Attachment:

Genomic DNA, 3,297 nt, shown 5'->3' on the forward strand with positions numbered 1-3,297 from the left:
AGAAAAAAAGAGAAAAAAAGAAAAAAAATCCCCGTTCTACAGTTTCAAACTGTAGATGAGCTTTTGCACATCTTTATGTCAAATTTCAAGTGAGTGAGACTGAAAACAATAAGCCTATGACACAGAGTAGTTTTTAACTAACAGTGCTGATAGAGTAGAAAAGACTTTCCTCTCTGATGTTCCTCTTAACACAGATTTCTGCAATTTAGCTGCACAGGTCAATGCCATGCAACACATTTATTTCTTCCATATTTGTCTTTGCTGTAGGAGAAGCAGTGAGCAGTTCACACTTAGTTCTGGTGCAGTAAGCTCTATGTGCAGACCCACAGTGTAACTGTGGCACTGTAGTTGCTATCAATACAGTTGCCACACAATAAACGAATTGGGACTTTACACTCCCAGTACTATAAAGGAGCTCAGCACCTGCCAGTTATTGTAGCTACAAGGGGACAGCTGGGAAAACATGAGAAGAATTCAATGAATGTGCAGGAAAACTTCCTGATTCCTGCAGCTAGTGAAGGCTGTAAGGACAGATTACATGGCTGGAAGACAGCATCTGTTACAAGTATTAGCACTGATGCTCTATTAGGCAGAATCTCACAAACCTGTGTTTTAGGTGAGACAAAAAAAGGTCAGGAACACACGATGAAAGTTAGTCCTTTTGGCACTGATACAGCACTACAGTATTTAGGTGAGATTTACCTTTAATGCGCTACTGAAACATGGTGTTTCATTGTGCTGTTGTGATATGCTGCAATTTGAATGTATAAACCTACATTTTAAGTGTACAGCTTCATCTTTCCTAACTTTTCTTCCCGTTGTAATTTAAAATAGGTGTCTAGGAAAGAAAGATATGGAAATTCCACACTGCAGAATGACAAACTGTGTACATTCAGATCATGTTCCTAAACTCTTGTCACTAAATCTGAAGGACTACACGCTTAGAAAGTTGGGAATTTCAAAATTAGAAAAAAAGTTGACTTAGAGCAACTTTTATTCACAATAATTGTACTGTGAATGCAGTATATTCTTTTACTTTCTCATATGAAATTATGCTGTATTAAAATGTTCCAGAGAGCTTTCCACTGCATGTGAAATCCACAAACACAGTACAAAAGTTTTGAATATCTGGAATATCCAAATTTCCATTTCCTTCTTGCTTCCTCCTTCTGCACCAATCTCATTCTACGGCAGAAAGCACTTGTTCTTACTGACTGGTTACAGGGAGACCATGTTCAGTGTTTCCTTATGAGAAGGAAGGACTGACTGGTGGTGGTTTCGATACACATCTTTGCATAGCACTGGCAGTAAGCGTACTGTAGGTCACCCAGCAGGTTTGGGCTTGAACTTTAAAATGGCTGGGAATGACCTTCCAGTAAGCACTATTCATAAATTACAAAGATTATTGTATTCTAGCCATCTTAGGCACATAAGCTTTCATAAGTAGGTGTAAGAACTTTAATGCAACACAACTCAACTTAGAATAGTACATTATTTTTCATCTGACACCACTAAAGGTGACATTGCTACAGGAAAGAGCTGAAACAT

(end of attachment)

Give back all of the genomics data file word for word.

Genomic DNA, 3,297 nt, shown 5'->3' on the forward strand with positions numbered 1-3,297 from the left:
AGAAAAAAAGAGAAAAAAAGAAAAAAAATCCCCGTTCTACAGTTTCAAACTGTAGATGAGCTTTTGCACATCTTTATGTCAAATTTCAAGTGAGTGAGACTGAAAACAATAAGCCTATGACACAGAGTAGTTTTTAACTAACAGTGCTGATAGAGTAGAAAAGACTTTCCTCTCTGATGTTCCTCTTAACACAGATTTCTGCAATTTAGCTGCACAGGTCAATGCCATGCAACACATTTATTTCTTCCATATTTGTCTTTGCTGTAGGAGAAGCAGTGAGCAGTTCACACTTAGTTCTGGTGCAGTAAGCTCTATGTGCAGACCCACAGTGTAACTGTGGCACTGTAGTTGCTATCAATACAGTTGCCACACAATAAACGAATTGGGACTTTACACTCCCAGTACTATAAAGGAGCTCAGCACCTGCCAGTTATTGTAGCTACAAGGGGACAGCTGGGAAAACATGAGAAGAATTCAATGAATGTGCAGGAAAACTTCCTGATTCCTGCAGCTAGTGAAGGCTGTAAGGACAGATTACATGGCTGGAAGACAGCATCTGTTACAAGTATTAGCACTGATGCTCTATTAGGCAGAATCTCACAAACCTGTGTTTTAGGTGAGACAAAAAAAGGTCAGGAACACACGATGAAAGTTAGTCCTTTTGGCACTGATACAGCACTACAGTATTTAGGTGAGATTTACCTTTAATGCGCTACTGAAACATGGTGTTTCATTGTGCTGTTGTGATATGCTGCAATTTGAATGTATAAACCTACATTTTAAGTGTACAGCTTCATCTTTCCTAACTTTTCTTCCCGTTGTAATTTAAAATAGGTGTCTAGGAAAGAAAGATATGGAAATTCCACACTGCAGAATGACAAACTGTGTACATTCAGATCATGTTCCTAAACTCTTGTCACTAAATCTGAAGGACTACACGCTTAGAAAGTTGGGAATTTCAAAATTAGAAAAAAAGTTGACTTAGAGCAACTTTTATTCACAATAATTGTACTGTGAATGCAGTATATTCTTTTACTTTCTCATATGAAATTATGCTGTATTAAAATGTTCCAGAGAGCTTTCCACTGCATGTGAAATCCACAAACACAGTACAAAAGTTTTGAATATCTGGAATATCCAAATTTCCATTTCCTTCTTGCTTCCTCCTTCTGCACCAATCTCATTCTACGGCAGAAAGCACTTGTTCTTACTGACTGGTTACAGGGAGACCATGTTCAGTGTTTCCTTATGAGAAGGAAGGACTGACTGGTGGTGGTTTCGATACACATCTTTGCATAGCACTGGCAGTAAGCGTACTGTAGGTCACCCAGCAGGTTTGGGCTTGAACTTTAAAATGGCTGGGAATGACCTTCCAGTAAGCACTATTCATAAATTACAAAGATTATTGTATTCTAGCCATCTTAGGCACATAAGCTTTCATAAGTAGGTGTAAGAACTTTAATGCAACACAACTCAACTTAGAATAGTACATTATTTTTCATCTGACACCACTAAAGGTGACATTGCTACAGGAAAGAGCTGAAACAT